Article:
• Deflection Bonus to Armour Class (+1 per 4 levels)
  • Enhancement Bonus to one Ability Score (+1 per 3 levels)
  • Resistance Bonus to all Saving Throws (+1 per 3 levels)
  • The Save DC for all effects you produce (+1 per 3 levels)
  • Spell Resistance you already possess (+1 per 3 levels)
  • Damage Reduction you already possess (+1 per 3 levels)
  • Fast Healing or Regeneration you already possess (+1 per 3 levels)
  • Caster Level for the purpose of Spell Resistance and Dispelling (+2 per 3 levels)
  • Competence Bonus to one Skill (+1 per level)
  • Energy Resistance to one energy type (+1 per level)
  • Turn Resistance you already possess (+1 per 3 levels)
  • Movement Speed (+5' per 3 levels)
  • Assassin: Death Attack (+1d6 per 4 levels)
  • Cleric/Dread Necromancer: Turn/Rebuke Undead (+1 daily attempt, +1 to turning checks, +1 max HD, per 3 levels)
  • Druid: Wild Shape or Elemental Shape (+1 daily use and +1 hour per use per 4 levels)
  • Paladin: All Auras (+5' and +1 to bonus for allies per 3 levels)
  • Samurai: Kiai! (+1 daily use per 3 levels)
  • Thaumaturge: Sudden Metamagic (+1 daily use per 4 levels)
  • Wizard: Immediate Magic (from PHBII) (+1 daily use per 3 levels)
  • Any Spellcaster: Additional Spell Slot (spell level is lowest of character level divided by 3, or highest available)

There are also some additional Magic Item effects, some of which are class-specific:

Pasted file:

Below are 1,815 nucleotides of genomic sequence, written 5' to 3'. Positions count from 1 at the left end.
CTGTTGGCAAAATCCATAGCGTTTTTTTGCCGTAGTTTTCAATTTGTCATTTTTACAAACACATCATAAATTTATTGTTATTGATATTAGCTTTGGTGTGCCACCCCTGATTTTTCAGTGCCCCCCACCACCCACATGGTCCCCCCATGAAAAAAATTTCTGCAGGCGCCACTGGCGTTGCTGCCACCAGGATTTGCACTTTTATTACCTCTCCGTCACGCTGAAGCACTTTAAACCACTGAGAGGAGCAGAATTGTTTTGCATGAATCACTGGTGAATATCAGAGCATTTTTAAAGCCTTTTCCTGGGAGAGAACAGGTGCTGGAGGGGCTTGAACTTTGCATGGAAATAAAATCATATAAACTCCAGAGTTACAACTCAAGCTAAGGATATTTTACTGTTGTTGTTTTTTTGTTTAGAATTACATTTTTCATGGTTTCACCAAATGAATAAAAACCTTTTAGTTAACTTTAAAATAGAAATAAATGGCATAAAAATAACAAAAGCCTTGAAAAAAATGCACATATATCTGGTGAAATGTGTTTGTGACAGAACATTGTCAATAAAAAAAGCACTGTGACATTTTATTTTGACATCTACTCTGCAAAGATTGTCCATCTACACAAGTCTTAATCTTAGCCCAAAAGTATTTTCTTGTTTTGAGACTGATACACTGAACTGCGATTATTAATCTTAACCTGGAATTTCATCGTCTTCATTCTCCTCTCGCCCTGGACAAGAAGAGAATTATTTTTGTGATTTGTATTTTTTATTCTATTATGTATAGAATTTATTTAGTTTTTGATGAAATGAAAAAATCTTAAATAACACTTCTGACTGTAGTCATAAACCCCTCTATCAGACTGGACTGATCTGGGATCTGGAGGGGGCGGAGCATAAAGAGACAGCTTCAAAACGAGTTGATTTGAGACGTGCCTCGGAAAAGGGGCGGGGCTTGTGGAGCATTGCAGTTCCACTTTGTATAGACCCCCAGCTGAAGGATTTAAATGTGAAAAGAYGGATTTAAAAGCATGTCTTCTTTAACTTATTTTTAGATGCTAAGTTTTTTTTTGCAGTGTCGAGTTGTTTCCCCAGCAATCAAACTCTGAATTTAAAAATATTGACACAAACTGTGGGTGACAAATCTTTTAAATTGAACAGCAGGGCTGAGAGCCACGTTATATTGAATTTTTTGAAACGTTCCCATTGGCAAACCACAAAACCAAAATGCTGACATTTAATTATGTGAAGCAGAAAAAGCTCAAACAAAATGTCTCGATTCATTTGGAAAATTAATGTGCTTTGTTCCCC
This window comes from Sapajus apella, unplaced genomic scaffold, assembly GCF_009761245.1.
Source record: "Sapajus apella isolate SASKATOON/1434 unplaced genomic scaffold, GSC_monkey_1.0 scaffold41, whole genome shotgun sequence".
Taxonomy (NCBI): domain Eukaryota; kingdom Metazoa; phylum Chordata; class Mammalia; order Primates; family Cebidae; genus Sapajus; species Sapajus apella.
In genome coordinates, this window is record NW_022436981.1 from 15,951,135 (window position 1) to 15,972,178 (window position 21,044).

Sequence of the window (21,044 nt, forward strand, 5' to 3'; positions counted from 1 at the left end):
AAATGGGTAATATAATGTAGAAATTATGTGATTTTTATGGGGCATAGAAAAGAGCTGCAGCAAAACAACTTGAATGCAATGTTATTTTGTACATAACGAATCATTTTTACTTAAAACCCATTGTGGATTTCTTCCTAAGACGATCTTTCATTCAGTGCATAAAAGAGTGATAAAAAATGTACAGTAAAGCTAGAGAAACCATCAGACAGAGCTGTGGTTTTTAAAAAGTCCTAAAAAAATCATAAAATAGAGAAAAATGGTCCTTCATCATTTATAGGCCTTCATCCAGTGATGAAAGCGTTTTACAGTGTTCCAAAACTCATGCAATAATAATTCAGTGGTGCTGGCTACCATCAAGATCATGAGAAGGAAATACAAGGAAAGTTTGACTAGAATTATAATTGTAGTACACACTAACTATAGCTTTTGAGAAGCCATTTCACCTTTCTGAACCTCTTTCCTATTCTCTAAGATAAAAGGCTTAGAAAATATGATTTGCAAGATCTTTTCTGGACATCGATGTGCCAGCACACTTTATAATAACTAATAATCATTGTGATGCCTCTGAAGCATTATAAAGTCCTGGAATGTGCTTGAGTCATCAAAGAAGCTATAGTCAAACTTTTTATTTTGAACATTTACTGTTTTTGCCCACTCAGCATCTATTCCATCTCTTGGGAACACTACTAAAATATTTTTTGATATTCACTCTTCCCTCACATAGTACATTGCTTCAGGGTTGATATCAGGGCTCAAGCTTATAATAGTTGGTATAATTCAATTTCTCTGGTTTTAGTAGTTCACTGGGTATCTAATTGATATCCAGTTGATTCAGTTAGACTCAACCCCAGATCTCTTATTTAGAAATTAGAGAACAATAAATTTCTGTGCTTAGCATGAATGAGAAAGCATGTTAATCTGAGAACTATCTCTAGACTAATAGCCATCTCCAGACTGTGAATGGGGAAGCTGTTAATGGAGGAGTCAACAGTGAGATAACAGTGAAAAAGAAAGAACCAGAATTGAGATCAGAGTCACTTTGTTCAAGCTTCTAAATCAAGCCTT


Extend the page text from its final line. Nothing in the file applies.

Shocking (Lesser Weapon Quality): the weapon deals Electricity damage, and if it hits at all, you may elect to chain the effect out to another creature within the weapon reach of that target (so a Glaive can arc out up to 10' from a target 10' away). If the original attack roll is enough to hit the second target, they suffer half as much damage as the first target, but no added effects.

Mind War (Moderate Weapon Quality): the weapon has an eerie mental pulse to it that batters the target's psyche. If the target fails a Will Save, then for the next minute they suffer a Morale Penalty (equal to the Enhancement Bonus) to all attack rolls, damage dealt, and the Save DC for any of their effects. This is a [Mind-Affecting] effect.

Necrotic (Moderate Weapon Quality): the weapon weakens the target so that they will die more quickly. On a successful hit, the target loses all Damage Reduction, Hardness and Energy Resistance they have, until the start of your next turn.

Transmogrifying (Greater Weapon Quality): anybody struck by the weapon must succeed on a Fort Save or be permanently turned into a frog, as per Baleful Polymorph

Monastic (Lesser Nonweapon Quality): this provides the wearer with access to an additional Monk Fighting Style, which may be activated as normal for a Fighting Style. Each Monastic item has its own style “woven” into it, meaning it can be really useful to seek out new ones. These also come in Moderate and Greater varieties, granting access to Master and Grand Master Fighting Styles respectively. If the wearer does not have any Monk levels, they need to make a DC 15 Use Magic Device check in order to attune themselves to it.

Size Changing (Lesser Nonweapon Quality): the wearer may, with a Move-Equivalent Action, become larger or smaller at will. This changes their Size Category up or down by one, but cannot stack multiple times, and does not make the usual changes for size. Instead, if the character becomes larger, they simply gain a -4 Penalty to Hide checks and a -1 Penalty to Attack rolls and Armour Class, and a +4 Bonus to Grapple checks and increased weapon damage, along with increasing their base movement speed by 10'. If they become smaller, they gain a +4 Bonus to Hide checks and a +1 Bonus to Attack rolls and Armour Class, and a -4 Penalty to Grapple checks and reduced weapon size, along with reducing their base movement speed by 10' (minimum 5'). This does not change Reach, Natural Armour, or Ability Scores.